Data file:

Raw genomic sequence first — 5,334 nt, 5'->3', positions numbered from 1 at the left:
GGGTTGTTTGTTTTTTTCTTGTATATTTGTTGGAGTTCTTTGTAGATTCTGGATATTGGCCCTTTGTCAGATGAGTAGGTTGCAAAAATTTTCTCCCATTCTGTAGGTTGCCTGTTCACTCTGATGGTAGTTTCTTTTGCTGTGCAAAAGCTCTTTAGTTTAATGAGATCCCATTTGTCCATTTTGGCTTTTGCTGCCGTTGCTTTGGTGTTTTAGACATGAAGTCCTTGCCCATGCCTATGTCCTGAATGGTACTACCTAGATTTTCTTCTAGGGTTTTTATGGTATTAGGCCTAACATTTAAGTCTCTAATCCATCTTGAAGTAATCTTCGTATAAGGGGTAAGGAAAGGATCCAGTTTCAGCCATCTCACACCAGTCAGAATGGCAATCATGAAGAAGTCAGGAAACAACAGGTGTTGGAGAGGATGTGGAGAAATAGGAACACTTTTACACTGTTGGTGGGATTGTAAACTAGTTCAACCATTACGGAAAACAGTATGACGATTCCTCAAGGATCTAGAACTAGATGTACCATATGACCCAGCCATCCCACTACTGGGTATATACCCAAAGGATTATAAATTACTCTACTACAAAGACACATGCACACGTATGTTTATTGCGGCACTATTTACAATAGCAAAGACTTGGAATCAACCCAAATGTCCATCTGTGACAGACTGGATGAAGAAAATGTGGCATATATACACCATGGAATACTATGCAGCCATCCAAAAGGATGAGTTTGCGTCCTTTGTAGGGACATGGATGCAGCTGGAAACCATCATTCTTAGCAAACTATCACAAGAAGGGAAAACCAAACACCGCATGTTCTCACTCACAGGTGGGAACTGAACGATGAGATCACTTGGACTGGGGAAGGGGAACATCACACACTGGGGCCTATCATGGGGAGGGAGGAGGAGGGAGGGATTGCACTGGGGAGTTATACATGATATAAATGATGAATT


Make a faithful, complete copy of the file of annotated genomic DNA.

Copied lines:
Raw genomic sequence first — 5,334 nt, 5'->3', positions numbered from 1 at the left:
GGGTTGTTTGTTTTTTTCTTGTATATTTGTTGGAGTTCTTTGTAGATTCTGGATATTGGCCCTTTGTCAGATGAGTAGGTTGCAAAAATTTTCTCCCATTCTGTAGGTTGCCTGTTCACTCTGATGGTAGTTTCTTTTGCTGTGCAAAAGCTCTTTAGTTTAATGAGATCCCATTTGTCCATTTTGGCTTTTGCTGCCGTTGCTTTGGTGTTTTAGACATGAAGTCCTTGCCCATGCCTATGTCCTGAATGGTACTACCTAGATTTTCTTCTAGGGTTTTTATGGTATTAGGCCTAACATTTAAGTCTCTAATCCATCTTGAAGTAATCTTCGTATAAGGGGTAAGGAAAGGATCCAGTTTCAGCCATCTCACACCAGTCAGAATGGCAATCATGAAGAAGTCAGGAAACAACAGGTGTTGGAGAGGATGTGGAGAAATAGGAACACTTTTACACTGTTGGTGGGATTGTAAACTAGTTCAACCATTACGGAAAACAGTATGACGATTCCTCAAGGATCTAGAACTAGATGTACCATATGACCCAGCCATCCCACTACTGGGTATATACCCAAAGGATTATAAATTACTCTACTACAAAGACACATGCACACGTATGTTTATTGCGGCACTATTTACAATAGCAAAGACTTGGAATCAACCCAAATGTCCATCTGTGACAGACTGGATGAAGAAAATGTGGCATATATACACCATGGAATACTATGCAGCCATCCAAAAGGATGAGTTTGCGTCCTTTGTAGGGACATGGATGCAGCTGGAAACCATCATTCTTAGCAAACTATCACAAGAAGGGAAAACCAAACACCGCATGTTCTCACTCACAGGTGGGAACTGAACGATGAGATCACTTGGACTGGGGAAGGGGAACATCACACACTGGGGCCTATCATGGGGAGGGAGGAGGAGGGAGGGATTGCACTGGGGAGTTATACATGATATAAATGATGAATT